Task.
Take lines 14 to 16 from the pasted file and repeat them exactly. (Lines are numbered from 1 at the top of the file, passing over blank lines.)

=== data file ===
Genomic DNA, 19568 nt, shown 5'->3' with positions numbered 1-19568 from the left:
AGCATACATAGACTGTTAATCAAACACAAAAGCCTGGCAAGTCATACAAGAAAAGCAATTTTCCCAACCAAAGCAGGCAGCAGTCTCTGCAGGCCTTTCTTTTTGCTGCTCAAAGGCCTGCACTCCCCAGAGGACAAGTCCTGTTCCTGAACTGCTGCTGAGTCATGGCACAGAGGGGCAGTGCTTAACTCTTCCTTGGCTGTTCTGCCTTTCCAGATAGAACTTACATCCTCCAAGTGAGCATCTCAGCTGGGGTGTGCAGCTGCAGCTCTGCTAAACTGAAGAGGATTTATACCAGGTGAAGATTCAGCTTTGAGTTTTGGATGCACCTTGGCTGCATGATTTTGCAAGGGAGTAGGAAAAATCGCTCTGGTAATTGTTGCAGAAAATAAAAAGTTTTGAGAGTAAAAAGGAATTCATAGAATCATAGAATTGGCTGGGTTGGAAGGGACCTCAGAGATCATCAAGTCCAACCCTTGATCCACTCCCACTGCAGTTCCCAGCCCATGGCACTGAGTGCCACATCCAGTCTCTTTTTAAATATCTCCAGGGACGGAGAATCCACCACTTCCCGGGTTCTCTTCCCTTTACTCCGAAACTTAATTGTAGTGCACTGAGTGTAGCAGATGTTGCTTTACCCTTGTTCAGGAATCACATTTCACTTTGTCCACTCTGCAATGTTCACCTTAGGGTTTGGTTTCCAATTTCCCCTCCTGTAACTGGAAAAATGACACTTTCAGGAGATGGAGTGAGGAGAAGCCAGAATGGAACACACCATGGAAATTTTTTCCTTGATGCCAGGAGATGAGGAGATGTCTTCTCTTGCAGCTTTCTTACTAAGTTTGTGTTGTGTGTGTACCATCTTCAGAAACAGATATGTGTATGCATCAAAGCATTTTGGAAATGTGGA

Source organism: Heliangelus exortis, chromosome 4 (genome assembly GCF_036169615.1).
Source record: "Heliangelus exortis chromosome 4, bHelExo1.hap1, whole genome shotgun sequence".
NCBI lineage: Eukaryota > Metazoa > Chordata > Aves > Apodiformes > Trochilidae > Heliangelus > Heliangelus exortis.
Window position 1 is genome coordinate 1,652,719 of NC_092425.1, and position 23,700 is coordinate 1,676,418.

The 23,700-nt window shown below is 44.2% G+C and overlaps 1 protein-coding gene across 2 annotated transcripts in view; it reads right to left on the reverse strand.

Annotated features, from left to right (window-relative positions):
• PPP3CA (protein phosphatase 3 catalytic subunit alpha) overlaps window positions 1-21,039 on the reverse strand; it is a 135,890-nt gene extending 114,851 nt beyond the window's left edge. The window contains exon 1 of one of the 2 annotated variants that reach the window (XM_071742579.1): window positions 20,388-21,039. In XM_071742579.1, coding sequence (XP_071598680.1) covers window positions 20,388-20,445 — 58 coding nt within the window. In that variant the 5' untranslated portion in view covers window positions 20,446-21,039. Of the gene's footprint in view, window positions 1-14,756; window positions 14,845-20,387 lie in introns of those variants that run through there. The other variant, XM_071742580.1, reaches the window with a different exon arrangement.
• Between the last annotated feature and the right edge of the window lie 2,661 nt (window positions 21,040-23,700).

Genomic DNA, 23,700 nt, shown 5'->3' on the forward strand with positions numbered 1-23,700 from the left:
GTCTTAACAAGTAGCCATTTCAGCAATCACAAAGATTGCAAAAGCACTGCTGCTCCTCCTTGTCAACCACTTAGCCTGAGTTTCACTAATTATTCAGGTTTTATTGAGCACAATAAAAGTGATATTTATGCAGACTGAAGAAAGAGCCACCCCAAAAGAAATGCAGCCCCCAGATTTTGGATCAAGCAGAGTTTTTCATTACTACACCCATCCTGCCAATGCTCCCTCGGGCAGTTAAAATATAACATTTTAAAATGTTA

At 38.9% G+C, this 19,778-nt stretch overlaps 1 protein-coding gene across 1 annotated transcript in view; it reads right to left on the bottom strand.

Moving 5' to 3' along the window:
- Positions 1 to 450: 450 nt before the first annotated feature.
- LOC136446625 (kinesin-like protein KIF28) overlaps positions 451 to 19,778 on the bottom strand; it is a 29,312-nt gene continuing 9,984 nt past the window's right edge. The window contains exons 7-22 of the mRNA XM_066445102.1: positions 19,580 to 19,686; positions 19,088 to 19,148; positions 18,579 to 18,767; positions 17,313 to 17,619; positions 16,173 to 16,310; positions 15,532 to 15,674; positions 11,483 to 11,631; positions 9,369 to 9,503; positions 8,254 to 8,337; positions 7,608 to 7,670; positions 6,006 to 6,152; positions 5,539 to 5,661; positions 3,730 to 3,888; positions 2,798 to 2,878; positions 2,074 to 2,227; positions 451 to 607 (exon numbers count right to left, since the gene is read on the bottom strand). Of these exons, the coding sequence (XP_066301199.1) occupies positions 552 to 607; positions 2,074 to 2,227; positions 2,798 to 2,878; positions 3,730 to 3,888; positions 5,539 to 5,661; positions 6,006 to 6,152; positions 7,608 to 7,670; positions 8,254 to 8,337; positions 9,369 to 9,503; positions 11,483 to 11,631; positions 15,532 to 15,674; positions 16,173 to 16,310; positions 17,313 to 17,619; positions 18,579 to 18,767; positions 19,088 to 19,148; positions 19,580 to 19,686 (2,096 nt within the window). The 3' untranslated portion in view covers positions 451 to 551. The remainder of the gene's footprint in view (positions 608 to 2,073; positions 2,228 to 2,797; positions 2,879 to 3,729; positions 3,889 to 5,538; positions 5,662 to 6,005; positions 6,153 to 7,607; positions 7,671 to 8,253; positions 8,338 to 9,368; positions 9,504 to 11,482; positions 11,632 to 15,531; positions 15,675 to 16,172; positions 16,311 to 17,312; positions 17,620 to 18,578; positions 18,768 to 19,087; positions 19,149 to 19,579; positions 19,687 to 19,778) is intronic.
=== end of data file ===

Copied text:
Moving 5' to 3' along the window:
- Positions 1 to 450: 450 nt before the first annotated feature.
- LOC136446625 (kinesin-like protein KIF28) overlaps positions 451 to 19,778 on the bottom strand; it is a 29,312-nt gene continuing 9,984 nt past the window's right edge. The window contains exons 7-22 of the mRNA XM_066445102.1: positions 19,580 to 19,686; positions 19,088 to 19,148; positions 18,579 to 18,767; positions 17,313 to 17,619; positions 16,173 to 16,310; positions 15,532 to 15,674; positions 11,483 to 11,631; positions 9,369 to 9,503; positions 8,254 to 8,337; positions 7,608 to 7,670; positions 6,006 to 6,152; positions 5,539 to 5,661; positions 3,730 to 3,888; positions 2,798 to 2,878; positions 2,074 to 2,227; positions 451 to 607 (exon numbers count right to left, since the gene is read on the bottom strand). Of these exons, the coding sequence (XP_066301199.1) occupies positions 552 to 607; positions 2,074 to 2,227; positions 2,798 to 2,878; positions 3,730 to 3,888; positions 5,539 to 5,661; positions 6,006 to 6,152; positions 7,608 to 7,670; positions 8,254 to 8,337; positions 9,369 to 9,503; positions 11,483 to 11,631; positions 15,532 to 15,674; positions 16,173 to 16,310; positions 17,313 to 17,619; positions 18,579 to 18,767; positions 19,088 to 19,148; positions 19,580 to 19,686 (2,096 nt within the window). The 3' untranslated portion in view covers positions 451 to 551. The remainder of the gene's footprint in view (positions 608 to 2,073; positions 2,228 to 2,797; positions 2,879 to 3,729; positions 3,889 to 5,538; positions 5,662 to 6,005; positions 6,153 to 7,607; positions 7,671 to 8,253; positions 8,338 to 9,368; positions 9,504 to 11,482; positions 11,632 to 15,531; positions 15,675 to 16,172; positions 16,311 to 17,312; positions 17,620 to 18,578; positions 18,768 to 19,087; positions 19,149 to 19,579; positions 19,687 to 19,778) is intronic.